Sir Swears-a-Lot: Sewell is very liberal in his use of curse words and delivers an onslaught directed at Murphy when he refuses to kill Coleridge in return for Sewell's "favor".
Terms of Endangerment: Sewell addressing Murphy as "cupcake." It's more of a condescending and mocking kind of term than it is endearment.
Hoist by His Own Petard: Murphy finishes off the first boss fight by stealing the hammer and laying the smackdown with it.
The Dreaded: Much like Pyramid Head before him, he's an enigmatic, faceless behemoth who lumbers around with a massive weapon and other monsters seem to fear him. Most noticeable in the final boss, when the Prisoner Juggernauts (the strongest non-boss enemies) seem to outright avoid him.
The Heartless: He's a Silent Hill monster, that's part of the job. And then partially deconstructed when it turns out he embodies the dehumanization of objects of revenge — to Anne, he can appear as Murphy, but to Murphy, he can appear as Napier and also as Murphy himself. He is literally a person's idea of evil.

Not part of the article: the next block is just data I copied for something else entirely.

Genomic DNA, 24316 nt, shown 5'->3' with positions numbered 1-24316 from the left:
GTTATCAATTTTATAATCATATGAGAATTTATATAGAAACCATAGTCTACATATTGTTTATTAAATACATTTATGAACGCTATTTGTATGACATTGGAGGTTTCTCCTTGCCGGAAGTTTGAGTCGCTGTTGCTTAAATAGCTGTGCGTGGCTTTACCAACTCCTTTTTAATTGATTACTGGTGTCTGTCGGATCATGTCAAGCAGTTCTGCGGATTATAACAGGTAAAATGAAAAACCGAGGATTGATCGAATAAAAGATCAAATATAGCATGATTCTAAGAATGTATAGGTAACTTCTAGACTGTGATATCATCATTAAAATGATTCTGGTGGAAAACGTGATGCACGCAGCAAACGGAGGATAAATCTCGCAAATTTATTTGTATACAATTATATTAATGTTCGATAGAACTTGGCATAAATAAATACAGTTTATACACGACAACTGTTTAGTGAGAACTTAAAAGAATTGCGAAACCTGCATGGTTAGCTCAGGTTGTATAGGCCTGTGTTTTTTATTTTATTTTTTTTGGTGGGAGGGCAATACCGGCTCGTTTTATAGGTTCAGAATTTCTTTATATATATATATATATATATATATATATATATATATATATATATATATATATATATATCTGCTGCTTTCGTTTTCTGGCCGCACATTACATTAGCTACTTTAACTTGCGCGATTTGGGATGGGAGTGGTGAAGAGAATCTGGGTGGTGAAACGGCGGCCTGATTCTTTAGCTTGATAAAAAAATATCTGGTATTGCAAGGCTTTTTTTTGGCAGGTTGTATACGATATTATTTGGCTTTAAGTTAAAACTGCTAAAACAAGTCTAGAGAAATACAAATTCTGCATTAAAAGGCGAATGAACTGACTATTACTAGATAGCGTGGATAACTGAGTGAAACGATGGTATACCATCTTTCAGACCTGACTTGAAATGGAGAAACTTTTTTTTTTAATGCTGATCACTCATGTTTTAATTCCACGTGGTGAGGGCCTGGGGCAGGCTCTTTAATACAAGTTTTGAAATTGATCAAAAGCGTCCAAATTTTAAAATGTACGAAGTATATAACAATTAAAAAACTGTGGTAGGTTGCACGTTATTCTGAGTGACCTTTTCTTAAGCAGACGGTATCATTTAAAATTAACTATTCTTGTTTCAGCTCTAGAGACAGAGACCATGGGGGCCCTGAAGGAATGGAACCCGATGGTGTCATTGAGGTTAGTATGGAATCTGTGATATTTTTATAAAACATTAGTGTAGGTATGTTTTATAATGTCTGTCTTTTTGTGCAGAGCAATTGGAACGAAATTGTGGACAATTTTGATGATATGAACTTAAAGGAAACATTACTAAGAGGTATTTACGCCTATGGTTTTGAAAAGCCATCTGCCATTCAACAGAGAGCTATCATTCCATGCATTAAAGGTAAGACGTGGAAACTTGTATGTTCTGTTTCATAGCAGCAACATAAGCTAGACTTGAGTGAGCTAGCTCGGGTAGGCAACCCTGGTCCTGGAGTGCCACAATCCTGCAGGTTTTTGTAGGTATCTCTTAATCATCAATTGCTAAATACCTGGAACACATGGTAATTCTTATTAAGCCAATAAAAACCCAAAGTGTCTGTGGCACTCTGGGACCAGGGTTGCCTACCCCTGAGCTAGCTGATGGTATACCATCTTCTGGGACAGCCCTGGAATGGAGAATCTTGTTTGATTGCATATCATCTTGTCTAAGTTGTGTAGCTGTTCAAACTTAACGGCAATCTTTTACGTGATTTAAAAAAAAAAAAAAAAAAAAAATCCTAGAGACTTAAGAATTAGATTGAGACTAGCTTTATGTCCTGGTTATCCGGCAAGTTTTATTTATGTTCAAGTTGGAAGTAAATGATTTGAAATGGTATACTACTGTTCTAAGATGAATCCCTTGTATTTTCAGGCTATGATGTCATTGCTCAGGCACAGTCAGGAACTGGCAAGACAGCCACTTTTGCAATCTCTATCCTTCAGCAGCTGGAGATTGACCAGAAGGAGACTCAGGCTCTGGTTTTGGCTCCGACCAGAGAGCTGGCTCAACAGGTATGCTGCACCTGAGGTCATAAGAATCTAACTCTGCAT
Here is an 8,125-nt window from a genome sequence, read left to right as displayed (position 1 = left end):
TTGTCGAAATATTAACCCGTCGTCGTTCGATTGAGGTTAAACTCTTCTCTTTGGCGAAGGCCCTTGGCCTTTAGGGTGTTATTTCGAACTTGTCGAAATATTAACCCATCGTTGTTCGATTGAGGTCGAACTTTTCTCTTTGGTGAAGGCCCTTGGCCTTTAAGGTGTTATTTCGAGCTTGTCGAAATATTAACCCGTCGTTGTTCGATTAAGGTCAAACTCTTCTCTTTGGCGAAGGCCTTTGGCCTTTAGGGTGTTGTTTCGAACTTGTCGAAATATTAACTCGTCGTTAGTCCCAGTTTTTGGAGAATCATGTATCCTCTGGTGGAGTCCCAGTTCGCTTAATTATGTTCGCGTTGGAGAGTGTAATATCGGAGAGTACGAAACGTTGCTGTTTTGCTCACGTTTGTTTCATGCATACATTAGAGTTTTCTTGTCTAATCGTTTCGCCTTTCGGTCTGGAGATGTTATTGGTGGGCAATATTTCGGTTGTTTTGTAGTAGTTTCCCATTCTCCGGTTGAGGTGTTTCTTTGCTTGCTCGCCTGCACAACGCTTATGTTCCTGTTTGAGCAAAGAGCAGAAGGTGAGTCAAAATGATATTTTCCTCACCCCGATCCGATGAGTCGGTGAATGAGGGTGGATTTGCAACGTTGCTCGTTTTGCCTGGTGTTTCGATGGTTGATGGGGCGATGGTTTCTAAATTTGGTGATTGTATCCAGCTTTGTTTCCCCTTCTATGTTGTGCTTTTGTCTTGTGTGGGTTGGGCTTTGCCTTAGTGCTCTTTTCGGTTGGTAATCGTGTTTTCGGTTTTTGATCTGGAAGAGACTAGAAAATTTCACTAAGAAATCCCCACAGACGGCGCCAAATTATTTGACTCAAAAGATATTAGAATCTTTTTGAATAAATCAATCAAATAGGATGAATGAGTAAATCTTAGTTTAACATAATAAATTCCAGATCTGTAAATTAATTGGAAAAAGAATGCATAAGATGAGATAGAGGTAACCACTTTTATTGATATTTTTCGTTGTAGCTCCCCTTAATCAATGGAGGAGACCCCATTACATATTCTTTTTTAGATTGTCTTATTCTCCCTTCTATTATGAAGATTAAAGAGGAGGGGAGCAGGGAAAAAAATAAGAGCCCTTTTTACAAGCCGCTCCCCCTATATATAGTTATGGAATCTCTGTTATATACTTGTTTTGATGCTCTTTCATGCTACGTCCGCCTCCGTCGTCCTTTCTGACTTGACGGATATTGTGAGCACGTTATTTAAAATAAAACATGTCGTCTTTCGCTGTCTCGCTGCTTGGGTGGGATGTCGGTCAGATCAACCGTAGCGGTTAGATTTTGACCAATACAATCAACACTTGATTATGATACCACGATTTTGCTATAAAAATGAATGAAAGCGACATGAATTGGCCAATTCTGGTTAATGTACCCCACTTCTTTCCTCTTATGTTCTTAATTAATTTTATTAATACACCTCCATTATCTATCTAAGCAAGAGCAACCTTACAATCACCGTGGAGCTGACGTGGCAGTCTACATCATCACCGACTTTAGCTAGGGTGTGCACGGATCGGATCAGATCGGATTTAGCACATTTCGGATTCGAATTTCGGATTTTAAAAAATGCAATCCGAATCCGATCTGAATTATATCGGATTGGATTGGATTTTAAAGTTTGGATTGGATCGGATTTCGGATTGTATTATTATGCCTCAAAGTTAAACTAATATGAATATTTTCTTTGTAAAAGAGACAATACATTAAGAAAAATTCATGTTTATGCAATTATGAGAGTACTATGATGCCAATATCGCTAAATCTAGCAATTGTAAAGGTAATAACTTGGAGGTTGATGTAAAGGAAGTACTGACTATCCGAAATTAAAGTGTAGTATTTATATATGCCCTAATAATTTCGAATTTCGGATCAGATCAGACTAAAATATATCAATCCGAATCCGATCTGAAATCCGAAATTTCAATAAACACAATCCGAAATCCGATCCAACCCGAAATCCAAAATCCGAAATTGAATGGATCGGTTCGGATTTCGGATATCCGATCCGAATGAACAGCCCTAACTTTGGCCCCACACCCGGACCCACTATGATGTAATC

Shock and Awe: Noticeable in his encounters, he'll occasionally generate electricity or static around himself.
The Voiceless: This would normally go without saying, but a surprising number of Murphy's manifestations like to talk to him (Monocle Man (aka Aristocrat), Frank, Blackwood). Not the Bogeyman.
Informed Attribute: Murphy considers her a very loving and forgiving person and thinks that he doesn't deserve her. When the chips are down she blames Murphy for something that wasn't at all his fault, abandons and refuses to forgive him when he writes to her.
Jerkass Woobie: In her grief, she blames and abandons Murphy for not being able to protect their son Charlie from the pedophile murderer Napier.